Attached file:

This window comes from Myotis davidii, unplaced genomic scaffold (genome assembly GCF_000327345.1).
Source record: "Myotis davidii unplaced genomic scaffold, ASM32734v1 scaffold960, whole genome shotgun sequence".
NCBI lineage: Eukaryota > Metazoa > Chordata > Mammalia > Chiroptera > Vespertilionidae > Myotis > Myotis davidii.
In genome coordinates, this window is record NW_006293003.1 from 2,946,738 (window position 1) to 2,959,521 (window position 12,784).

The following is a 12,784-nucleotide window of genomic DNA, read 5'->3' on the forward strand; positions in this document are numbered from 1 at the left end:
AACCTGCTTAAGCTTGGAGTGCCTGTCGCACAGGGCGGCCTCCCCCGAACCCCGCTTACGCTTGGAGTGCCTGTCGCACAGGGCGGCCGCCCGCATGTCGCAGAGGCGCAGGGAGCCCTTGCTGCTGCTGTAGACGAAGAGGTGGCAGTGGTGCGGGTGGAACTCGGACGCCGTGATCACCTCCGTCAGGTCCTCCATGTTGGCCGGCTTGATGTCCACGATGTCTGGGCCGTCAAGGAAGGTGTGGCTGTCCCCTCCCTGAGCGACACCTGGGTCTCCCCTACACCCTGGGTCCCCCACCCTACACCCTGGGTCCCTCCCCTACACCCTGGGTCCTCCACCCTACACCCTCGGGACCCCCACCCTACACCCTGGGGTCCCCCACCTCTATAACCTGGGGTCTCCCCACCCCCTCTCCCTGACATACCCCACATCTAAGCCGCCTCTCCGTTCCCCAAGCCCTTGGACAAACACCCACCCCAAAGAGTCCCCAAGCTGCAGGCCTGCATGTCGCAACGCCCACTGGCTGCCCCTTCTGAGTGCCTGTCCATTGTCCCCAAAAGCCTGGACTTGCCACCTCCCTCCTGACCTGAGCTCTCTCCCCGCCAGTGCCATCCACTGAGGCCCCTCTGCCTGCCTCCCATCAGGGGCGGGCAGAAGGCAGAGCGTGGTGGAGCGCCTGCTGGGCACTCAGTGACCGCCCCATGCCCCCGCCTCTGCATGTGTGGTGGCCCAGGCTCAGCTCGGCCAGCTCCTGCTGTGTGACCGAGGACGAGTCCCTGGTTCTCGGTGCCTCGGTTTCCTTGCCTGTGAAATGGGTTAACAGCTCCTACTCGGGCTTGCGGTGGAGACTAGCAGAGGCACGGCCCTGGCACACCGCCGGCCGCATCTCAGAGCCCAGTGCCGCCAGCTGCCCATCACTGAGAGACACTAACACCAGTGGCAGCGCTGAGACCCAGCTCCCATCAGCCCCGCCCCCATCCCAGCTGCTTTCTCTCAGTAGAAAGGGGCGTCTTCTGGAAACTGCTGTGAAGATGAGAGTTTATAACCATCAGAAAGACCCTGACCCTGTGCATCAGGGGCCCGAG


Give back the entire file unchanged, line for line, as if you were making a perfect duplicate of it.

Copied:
This window comes from Myotis davidii, unplaced genomic scaffold (genome assembly GCF_000327345.1).
Source record: "Myotis davidii unplaced genomic scaffold, ASM32734v1 scaffold960, whole genome shotgun sequence".
NCBI lineage: Eukaryota > Metazoa > Chordata > Mammalia > Chiroptera > Vespertilionidae > Myotis > Myotis davidii.
In genome coordinates, this window is record NW_006293003.1 from 2,946,738 (window position 1) to 2,959,521 (window position 12,784).

The following is a 12,784-nucleotide window of genomic DNA, read 5'->3' on the forward strand; positions in this document are numbered from 1 at the left end:
AACCTGCTTAAGCTTGGAGTGCCTGTCGCACAGGGCGGCCTCCCCCGAACCCCGCTTACGCTTGGAGTGCCTGTCGCACAGGGCGGCCGCCCGCATGTCGCAGAGGCGCAGGGAGCCCTTGCTGCTGCTGTAGACGAAGAGGTGGCAGTGGTGCGGGTGGAACTCGGACGCCGTGATCACCTCCGTCAGGTCCTCCATGTTGGCCGGCTTGATGTCCACGATGTCTGGGCCGTCAAGGAAGGTGTGGCTGTCCCCTCCCTGAGCGACACCTGGGTCTCCCCTACACCCTGGGTCCCCCACCCTACACCCTGGGTCCCTCCCCTACACCCTGGGTCCTCCACCCTACACCCTCGGGACCCCCACCCTACACCCTGGGGTCCCCCACCTCTATAACCTGGGGTCTCCCCACCCCCTCTCCCTGACATACCCCACATCTAAGCCGCCTCTCCGTTCCCCAAGCCCTTGGACAAACACCCACCCCAAAGAGTCCCCAAGCTGCAGGCCTGCATGTCGCAACGCCCACTGGCTGCCCCTTCTGAGTGCCTGTCCATTGTCCCCAAAAGCCTGGACTTGCCACCTCCCTCCTGACCTGAGCTCTCTCCCCGCCAGTGCCATCCACTGAGGCCCCTCTGCCTGCCTCCCATCAGGGGCGGGCAGAAGGCAGAGCGTGGTGGAGCGCCTGCTGGGCACTCAGTGACCGCCCCATGCCCCCGCCTCTGCATGTGTGGTGGCCCAGGCTCAGCTCGGCCAGCTCCTGCTGTGTGACCGAGGACGAGTCCCTGGTTCTCGGTGCCTCGGTTTCCTTGCCTGTGAAATGGGTTAACAGCTCCTACTCGGGCTTGCGGTGGAGACTAGCAGAGGCACGGCCCTGGCACACCGCCGGCCGCATCTCAGAGCCCAGTGCCGCCAGCTGCCCATCACTGAGAGACACTAACACCAGTGGCAGCGCTGAGACCCAGCTCCCATCAGCCCCGCCCCCATCCCAGCTGCTTTCTCTCAGTAGAAAGGGGCGTCTTCTGGAAACTGCTGTGAAGATGAGAGTTTATAACCATCAGAAAGACCCTGACCCTGTGCATCAGGGGCCCGAG